Haha love this….I so very almost wrote a similar article myself! It can definitely be a challenge at times! Thank you for sharing your tips.

    1. B says:

      I figured there are a lot of introverts out there who are afraid of traveling solo, so it made sense to eliminate their fears! Glad you enjoyed it 🙂

  5. Isabel says:

    Now that you pointed out all the traits of being an introvert, I find myself being one too! No wonder this post caught my eye. 😉 your tips are so true & very helpful indeed!

  6. These are great tips 🙂 I was amazed when I first traveled years and years ago alone that sometimes I didn’t need to do a thing to find a friend! It’s been some years since I’ve travelled alone, would you also say that when sitting in public spaces to not be overall absorbed by you phone?

    1. B says:

      Absolutely a must not to be absorbed in your phone. When I am traveling, I don’t even take it out of my pocket other than to take photos. I have a post coming up about unplugging from technology to really experience life. Make sure you check it out 🙂 Happy Travels!

  7. Amber says:

    Great post! Love the tips, I’m glad to hear you had a good experience with making friends abroad 🙂

  8. This post is made for me! I agree, I think one of the best ways to make friends while traveling solo is to seek out other solo travelers!

    1. B says:

      Right? I was in Europe alone earlier this year and I spent all my time with other solos 🙂 It is just easier that way.

  9. Brian hughes says:

    Heh, you know I thought I was an introvert…but after reading this…I think I just might be! Haha! Cool post!

    1. B says:

      Thank you! I think everyone has a little introvert inside of them 😉

  10. As an introvert myself, it seems I always just gravitate towards the extroverts, and once they start a conversation, I feel much more comfortable and can be myself.

    1. B says:

      I had never really considered this actually… I tend to find a lot of extroverts overwhelming at first. Once I get to know them, it’s a different story hehe 🙂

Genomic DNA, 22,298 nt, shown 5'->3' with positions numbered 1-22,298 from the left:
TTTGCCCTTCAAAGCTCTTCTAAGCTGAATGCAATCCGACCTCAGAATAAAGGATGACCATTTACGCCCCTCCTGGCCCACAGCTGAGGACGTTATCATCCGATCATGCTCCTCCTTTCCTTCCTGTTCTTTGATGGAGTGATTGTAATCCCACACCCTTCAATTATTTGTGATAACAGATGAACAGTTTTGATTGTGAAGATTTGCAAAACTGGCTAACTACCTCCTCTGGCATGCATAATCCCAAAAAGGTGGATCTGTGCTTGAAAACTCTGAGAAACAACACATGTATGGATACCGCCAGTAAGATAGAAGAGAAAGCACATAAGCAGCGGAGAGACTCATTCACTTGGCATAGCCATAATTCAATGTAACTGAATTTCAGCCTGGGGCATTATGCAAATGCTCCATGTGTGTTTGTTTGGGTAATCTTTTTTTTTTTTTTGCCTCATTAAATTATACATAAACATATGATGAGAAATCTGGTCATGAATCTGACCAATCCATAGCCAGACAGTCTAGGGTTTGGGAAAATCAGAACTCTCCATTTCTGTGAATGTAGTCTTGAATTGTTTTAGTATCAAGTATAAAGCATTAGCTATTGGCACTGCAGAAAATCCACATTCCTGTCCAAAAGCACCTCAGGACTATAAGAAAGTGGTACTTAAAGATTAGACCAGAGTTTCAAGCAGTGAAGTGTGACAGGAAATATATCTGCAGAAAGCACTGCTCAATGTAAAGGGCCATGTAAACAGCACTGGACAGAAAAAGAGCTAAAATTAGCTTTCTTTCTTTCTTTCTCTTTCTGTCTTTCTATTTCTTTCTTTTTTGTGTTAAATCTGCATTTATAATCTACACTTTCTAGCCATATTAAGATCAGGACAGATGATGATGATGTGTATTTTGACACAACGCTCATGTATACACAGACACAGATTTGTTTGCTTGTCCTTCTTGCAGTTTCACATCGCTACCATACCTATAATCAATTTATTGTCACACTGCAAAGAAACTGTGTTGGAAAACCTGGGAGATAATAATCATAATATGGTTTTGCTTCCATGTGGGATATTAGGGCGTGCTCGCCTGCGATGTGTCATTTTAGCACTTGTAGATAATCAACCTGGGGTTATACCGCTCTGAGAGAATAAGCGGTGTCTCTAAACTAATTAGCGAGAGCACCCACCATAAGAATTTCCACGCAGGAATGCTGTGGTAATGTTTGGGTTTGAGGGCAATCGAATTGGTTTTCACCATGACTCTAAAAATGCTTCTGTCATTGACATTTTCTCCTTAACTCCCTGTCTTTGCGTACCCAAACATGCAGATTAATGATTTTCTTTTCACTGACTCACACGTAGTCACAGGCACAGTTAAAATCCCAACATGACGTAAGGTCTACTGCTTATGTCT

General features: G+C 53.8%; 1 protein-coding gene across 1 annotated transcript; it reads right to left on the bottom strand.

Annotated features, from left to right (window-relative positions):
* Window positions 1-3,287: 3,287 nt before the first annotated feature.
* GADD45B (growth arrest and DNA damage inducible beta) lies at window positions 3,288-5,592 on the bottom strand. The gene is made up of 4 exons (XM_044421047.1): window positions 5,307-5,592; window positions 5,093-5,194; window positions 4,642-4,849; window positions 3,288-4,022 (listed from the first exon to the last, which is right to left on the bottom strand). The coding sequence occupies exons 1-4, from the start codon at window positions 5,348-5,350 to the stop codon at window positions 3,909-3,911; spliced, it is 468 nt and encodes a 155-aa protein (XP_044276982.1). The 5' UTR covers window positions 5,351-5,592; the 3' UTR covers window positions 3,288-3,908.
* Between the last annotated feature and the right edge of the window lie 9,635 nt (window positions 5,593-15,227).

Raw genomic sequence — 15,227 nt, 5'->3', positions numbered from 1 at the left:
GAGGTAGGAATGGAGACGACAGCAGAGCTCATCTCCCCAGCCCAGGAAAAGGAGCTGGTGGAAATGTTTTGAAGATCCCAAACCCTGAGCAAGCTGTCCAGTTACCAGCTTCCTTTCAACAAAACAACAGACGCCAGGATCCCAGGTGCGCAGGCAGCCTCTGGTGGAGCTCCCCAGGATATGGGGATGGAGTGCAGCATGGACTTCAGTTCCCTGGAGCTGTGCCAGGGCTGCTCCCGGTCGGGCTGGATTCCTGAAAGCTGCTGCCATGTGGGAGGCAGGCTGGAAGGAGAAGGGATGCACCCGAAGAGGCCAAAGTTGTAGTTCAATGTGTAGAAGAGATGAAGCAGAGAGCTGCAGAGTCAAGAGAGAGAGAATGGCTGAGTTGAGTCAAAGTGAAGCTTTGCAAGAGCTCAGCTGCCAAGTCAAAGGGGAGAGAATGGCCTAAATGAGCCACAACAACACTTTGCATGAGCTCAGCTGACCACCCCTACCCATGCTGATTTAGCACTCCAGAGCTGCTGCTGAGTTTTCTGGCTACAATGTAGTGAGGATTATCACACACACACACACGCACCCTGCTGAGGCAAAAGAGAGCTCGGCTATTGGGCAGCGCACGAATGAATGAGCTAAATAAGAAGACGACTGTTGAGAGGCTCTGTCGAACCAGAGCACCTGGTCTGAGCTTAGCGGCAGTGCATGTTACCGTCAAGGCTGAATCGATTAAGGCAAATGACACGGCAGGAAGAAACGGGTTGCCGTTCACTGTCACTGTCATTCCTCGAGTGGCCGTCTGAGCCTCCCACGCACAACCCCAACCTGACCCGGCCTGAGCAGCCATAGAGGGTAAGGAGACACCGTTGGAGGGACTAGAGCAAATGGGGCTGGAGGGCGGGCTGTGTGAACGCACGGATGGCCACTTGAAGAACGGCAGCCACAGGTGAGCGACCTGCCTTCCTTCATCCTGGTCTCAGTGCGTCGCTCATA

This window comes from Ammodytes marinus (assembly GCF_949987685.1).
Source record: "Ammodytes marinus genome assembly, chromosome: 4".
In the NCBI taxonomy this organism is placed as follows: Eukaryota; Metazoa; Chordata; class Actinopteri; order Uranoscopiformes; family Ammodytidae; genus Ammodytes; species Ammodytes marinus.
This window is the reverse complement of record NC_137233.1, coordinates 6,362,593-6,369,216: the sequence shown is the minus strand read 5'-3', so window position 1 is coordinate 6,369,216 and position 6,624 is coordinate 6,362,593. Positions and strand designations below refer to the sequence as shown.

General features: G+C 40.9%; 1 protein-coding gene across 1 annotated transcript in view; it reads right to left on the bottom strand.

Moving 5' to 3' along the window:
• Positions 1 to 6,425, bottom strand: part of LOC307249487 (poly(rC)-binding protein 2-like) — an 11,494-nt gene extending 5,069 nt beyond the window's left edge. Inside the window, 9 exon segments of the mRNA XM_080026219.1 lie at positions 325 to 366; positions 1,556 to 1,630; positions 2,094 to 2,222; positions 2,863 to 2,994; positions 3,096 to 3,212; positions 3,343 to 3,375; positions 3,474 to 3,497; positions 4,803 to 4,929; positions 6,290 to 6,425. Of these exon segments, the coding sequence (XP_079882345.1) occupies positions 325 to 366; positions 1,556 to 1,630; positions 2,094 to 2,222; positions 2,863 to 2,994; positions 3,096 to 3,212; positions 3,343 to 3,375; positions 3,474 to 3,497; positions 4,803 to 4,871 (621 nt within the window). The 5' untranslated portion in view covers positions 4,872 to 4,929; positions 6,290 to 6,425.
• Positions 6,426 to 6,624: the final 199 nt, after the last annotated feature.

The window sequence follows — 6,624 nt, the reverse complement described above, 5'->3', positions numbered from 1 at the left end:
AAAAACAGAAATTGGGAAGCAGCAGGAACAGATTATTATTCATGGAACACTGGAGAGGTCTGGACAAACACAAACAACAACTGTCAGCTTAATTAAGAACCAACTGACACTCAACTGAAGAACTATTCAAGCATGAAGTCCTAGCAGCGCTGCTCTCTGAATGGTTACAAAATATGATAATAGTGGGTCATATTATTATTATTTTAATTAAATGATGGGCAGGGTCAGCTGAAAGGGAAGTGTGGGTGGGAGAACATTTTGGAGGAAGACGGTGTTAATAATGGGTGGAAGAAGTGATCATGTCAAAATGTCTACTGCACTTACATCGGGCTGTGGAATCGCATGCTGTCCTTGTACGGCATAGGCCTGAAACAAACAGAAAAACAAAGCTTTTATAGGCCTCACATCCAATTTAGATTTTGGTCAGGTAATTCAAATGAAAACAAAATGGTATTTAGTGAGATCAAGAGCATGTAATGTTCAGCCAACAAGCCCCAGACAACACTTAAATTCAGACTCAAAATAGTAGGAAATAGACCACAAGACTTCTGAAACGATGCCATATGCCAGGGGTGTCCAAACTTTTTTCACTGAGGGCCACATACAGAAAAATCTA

11. Haha I must say that during my first solo hostel experience in Rome, I only kind of semi-tried to talk to people. Just kind of awkwardly stood around while they were eating or else chatted a bit in the room. Otherwise being alone was the best part of Rome and it was awesome not bothering with anyone in the hostel. #introvertloveforever!

  12. Pippa says:

    I love this! Before I travelled solo I used to think I was an introvert, but now I’m not so sure, I think it depends on the day 😛 i’m glad i’m not the only one who makes ‘general comments’ about their surroundings and just hopes that somebody listens and responds, it’s a great tactic to make new friends. 🙂

    1. B says:

      I was hoping that I wasn’t the only one as well… 😉

  13. I totally agree with this! While I wouldn’t consider myself introverted I do get shy sometimes when travelling alone and these are great tips! 🙂

    Thanks a lot for joining the ‘Girls vs Globe’ linkup by the way! I just noticed your post is missing the banner though. Can you please get the HTML code for the banner here – – and copy the ‘RAW paste data’ code into your text editor to make sure it works properly? <3 If you'd prefer the smaller button you can get the code for it here: 🙂

    1. B says:

      Absolutely, thanks for pointing out the miss. I will get that updated right away 🙂

  14. So interesting to read this article! I’ve never been shy, I don’t know how does it feel, really. And It’s interesting to see how a solo travel can help with this too (I really think I’ll mention and link this article in my next post about ‘why all people should learn to travel solo’. If you like, I’ll message you in pvt when it’s ready).